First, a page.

Advanced interactive functions may require plug-ins if not advanced coding language skills. Choosing whether or not to use interactivity that requires plug-ins is a critical decision in user experience design. If the plug-in doesn’t come pre-installed with most browsers, there’s a risk that the user will have neither the know how or the patience to install a plug-in just to access the content. If the function requires advanced coding language skills, it may be too costly in either time or money to code compared to the amount of enhancement the function will add to the user experience. There’s also a risk that advanced interactivity may be incompatible with older browsers or hardware configurations. Publishing a function that doesn’t work reliably is potentially worse for the user experience than making no attempt. It depends on the target audience if it’s likely to be needed or worth any risks.

Part of the user interface design is affected by the quality of the page layout. For example, a designer may consider whether the site’s page layout should remain consistent on different pages when designing the layout. Page pixel width may also be considered vital for aligning objects in the layout design. The most popular fixed-width websites generally have the same set width to match the current most popular browser window, at the current most popular screen resolution, on the current most popular monitor size. Most pages are also center-aligned for concerns of aesthetics on larger screens.[11]

Fluid layouts increased in popularity around 2000 as an alternative to HTML-table-based layouts and grid-based design in both page layout design principle and in coding technique, but were very slow to be adopted.[note 1] This was due to considerations of screen reading devices and varying windows sizes which designers have no control over. Accordingly, a design may be broken down into units (sidebars, content blocks, embedded advertising areas, navigation areas) that are sent to the browser and which will be fitted into the display window by the browser, as best it can. As the browser does recognize the details of the reader’s screen (window size, font size relative to window etc.) the browser can make user-specific layout adjustments to fluid layouts, but not fixed-width layouts. Although such a display may often change the relative position of major content units, sidebars may be displaced below body text rather than to the side of it. This is a more flexible display than a hard-coded grid-based layout that doesn’t fit the device window. In particular, the relative position of content blocks may change while leaving the content within the block unaffected. This also minimizes the user’s need to horizontally scroll the page.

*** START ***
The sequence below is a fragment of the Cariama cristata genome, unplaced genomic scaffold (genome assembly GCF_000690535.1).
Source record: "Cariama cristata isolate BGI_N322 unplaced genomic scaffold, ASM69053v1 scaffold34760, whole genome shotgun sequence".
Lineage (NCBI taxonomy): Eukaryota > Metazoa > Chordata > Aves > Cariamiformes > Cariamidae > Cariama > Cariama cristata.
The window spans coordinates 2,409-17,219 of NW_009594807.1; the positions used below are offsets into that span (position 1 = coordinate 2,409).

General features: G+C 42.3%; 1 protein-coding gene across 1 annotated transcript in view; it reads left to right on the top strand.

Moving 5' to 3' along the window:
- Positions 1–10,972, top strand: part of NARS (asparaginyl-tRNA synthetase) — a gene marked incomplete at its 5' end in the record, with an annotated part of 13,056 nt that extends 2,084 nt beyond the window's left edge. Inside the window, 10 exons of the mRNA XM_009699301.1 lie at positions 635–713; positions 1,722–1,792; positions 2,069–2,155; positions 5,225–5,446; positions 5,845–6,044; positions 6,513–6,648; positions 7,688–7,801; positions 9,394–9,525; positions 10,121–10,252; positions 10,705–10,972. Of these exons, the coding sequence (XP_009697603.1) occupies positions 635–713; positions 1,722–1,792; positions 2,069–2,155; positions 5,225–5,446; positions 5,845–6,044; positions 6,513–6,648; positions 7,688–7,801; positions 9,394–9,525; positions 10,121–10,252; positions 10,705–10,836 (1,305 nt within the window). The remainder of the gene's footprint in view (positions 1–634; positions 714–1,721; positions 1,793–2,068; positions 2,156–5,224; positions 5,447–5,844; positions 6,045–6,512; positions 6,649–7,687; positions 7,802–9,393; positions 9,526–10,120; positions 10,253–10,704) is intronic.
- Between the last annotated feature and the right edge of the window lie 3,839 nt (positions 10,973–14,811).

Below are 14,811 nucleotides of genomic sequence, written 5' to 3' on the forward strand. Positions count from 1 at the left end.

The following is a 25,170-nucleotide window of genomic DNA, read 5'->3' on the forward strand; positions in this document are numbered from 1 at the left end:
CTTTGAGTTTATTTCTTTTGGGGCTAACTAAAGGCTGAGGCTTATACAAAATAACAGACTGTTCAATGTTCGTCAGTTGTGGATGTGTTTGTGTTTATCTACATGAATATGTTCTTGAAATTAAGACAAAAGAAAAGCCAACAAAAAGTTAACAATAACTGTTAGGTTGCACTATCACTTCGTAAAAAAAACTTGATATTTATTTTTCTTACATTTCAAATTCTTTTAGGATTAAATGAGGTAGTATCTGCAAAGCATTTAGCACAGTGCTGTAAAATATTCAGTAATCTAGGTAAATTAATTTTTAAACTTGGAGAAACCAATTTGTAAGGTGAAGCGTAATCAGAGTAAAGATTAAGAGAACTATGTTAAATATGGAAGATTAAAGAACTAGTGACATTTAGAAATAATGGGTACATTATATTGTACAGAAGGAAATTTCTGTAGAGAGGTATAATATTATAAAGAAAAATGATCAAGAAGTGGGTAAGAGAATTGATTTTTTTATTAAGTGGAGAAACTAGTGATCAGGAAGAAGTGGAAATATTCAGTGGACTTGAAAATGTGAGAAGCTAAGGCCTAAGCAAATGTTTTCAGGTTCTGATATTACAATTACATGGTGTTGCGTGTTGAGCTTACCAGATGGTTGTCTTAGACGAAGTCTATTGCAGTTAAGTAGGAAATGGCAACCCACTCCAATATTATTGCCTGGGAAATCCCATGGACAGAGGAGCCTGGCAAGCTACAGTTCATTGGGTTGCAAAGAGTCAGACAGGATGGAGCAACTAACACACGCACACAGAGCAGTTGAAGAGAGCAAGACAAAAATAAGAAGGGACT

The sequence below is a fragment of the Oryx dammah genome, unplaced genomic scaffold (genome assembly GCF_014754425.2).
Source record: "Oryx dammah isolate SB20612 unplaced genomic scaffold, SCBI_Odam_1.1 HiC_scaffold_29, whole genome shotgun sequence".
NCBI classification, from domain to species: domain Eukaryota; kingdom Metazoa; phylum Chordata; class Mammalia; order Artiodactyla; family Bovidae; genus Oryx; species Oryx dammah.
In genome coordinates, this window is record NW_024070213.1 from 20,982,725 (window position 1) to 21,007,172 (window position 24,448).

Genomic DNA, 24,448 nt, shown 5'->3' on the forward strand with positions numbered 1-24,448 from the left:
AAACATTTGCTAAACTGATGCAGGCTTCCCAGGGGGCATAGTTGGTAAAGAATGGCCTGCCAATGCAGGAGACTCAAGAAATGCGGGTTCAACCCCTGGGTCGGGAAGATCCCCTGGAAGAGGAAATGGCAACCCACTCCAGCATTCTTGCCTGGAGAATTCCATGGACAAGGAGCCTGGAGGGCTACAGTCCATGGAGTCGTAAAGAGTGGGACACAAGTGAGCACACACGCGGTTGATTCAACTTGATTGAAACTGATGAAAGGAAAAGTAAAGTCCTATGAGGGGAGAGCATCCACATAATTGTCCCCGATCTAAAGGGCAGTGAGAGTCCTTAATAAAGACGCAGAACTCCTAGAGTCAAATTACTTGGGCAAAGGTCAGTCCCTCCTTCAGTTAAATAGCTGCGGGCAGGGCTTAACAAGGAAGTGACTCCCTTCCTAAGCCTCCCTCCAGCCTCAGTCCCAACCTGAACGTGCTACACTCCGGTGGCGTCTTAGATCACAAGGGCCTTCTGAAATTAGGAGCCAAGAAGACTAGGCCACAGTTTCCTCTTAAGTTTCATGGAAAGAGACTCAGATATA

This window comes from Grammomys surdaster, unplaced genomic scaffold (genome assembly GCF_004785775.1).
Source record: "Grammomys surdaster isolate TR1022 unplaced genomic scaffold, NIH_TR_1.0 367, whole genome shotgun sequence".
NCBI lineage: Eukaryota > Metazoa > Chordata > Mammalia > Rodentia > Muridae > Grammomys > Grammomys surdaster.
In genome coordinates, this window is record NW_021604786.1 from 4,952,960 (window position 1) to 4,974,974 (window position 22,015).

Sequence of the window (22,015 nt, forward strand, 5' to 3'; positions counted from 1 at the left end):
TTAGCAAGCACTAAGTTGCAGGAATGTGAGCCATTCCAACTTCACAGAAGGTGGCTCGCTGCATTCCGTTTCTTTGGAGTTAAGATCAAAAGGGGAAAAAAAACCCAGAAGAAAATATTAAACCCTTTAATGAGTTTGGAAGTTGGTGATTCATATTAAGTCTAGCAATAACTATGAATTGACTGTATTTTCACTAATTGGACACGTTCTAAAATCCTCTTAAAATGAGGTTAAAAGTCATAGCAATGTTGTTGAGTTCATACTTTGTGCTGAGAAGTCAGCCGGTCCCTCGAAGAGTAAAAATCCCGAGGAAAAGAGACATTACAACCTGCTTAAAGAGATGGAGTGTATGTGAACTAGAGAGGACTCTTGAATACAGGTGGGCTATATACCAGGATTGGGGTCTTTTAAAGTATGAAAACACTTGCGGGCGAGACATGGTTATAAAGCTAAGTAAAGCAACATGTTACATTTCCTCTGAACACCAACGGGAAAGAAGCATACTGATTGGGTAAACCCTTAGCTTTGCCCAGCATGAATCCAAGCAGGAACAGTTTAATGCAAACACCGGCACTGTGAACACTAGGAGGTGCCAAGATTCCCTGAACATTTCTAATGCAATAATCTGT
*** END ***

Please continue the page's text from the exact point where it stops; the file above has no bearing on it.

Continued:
Responsive Web Design is a newer approach, based on CSS3, and a deeper level of per-device specification within the page’s stylesheet through an enhanced use of the CSS @media rule.

Web designers may choose to limit the variety of website typefaces to only a few which are of a similar style, instead of using a wide range of typefaces or type styles. Most browsers recognize a specific number of safe fonts, which designers mainly use in order to avoid complications.

Font downloading was later included in the CSS3 fonts module and has since been implemented in Safari 3.1, Opera 10 and Mozilla Firefox 3.5. This has subsequently increased interest in web typography, as well as the usage of font downloading.

Most site layouts incorporate negative space to break the text up into paragraphs and also avoid center-aligned text.[12]